Examining each alleged NIS/JAG guideline individually is in keeping with our observation that, in making the discretionary function determination, "the proper level of inquiry must be act by act." In re Glacier Bay, 71 F.3d at 1451 (citations omitted)
The Sabows specifically allege that each of the following actions and/or inactions during the JAG's first investigation of Colonel Sabow's death violated a mandatory JAG directive: conducting a JAG investigation before the NIS investigation had been completed, relying on NIS interviews and completing JAG investigation before the NIS had completed interviewing all the witnesses, failing to make an independent investigation of Colonel Sabow's death, and impermissibly including an opinion in the final report regarding whether Colonel Sabow was "acting in the line of duty."
The Sabows alleged that each of the following actions and/or inactions during the JAG's second investigation violated a mandatory JAG directive: allowing inadequate time to complete the investigation, misquoting witness statements in the final report, failing to interview unbiased witnesses, relying exclusively on NIS witness statement summaries, failing to independently verify facts, and assuming Colonel Sabow had engaged in criminal conduct regarding the use of Marine Corps aircraft.
The morning of Colonel Sabow's death, the Orange County Register reported that Colonel Underwood, the chief of staff at the base at which Colonel Sabow was stationed, had been relieved of his duties and was under investigation for improper use of his position. See "Second in Command at El Toro Relieved of Duties," The Orange County Register, January 22, 1991 at B1
Because we find that the government has failed to satisfy the second part of the two-part discretionary function test, we do not address whether the government has satisfied the first part of the test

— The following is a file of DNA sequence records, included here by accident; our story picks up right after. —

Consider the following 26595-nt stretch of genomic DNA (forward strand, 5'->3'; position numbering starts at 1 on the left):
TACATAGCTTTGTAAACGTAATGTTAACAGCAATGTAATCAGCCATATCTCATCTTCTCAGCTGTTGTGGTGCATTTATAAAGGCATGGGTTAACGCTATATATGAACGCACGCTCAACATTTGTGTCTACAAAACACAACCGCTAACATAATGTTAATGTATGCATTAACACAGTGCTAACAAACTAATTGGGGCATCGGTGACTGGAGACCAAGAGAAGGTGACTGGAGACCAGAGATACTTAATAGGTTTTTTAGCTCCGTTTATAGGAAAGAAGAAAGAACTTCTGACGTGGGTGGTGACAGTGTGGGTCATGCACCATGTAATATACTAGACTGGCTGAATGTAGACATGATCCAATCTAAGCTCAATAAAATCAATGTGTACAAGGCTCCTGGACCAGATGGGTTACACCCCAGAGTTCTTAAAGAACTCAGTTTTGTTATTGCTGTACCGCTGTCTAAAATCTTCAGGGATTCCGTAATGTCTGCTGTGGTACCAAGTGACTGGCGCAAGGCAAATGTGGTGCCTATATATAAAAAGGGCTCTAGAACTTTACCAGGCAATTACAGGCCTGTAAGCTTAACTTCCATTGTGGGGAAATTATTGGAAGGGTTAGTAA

Nor do the Sabows plead facts supporting a "reckless disregard" theory of liability in relation to the investigative procedures followed and the handling of Colonel Sabow's remains. California does not require a plaintiff to allege that the conduct was directed at plaintiff "when the defendant is aware of, but acts with reckless disregard of the plaintiff and the probability that his [or her] conduct will cause severe emotional distress to that plaintiff." Christensen, 2 Cal.Rptr.2d 79, 820 P.2d at 203-04. The Sabows do not allege facts giving rise to a claim of reckless disregard of the probability of causing severe emotional distress
The district court did reject the other bases for the Sabows' claim, but did so on the basis of the intentional torts exception to the FTCA. The application of the intentional tort exception to the Sabows' intentional infliction claim is discussed below
To the extent the Sabows' intentional infliction claim is based on the conduct of General Adams at the March 1991 meeting and his decision to target Dr. Sabow's license, the discretionary function exception does not apply. See ante at p. 1456
Consistent with the analysis above, the Sabows' personal injury claim is dismissed insofar as it relates to the NIS or JAG investigations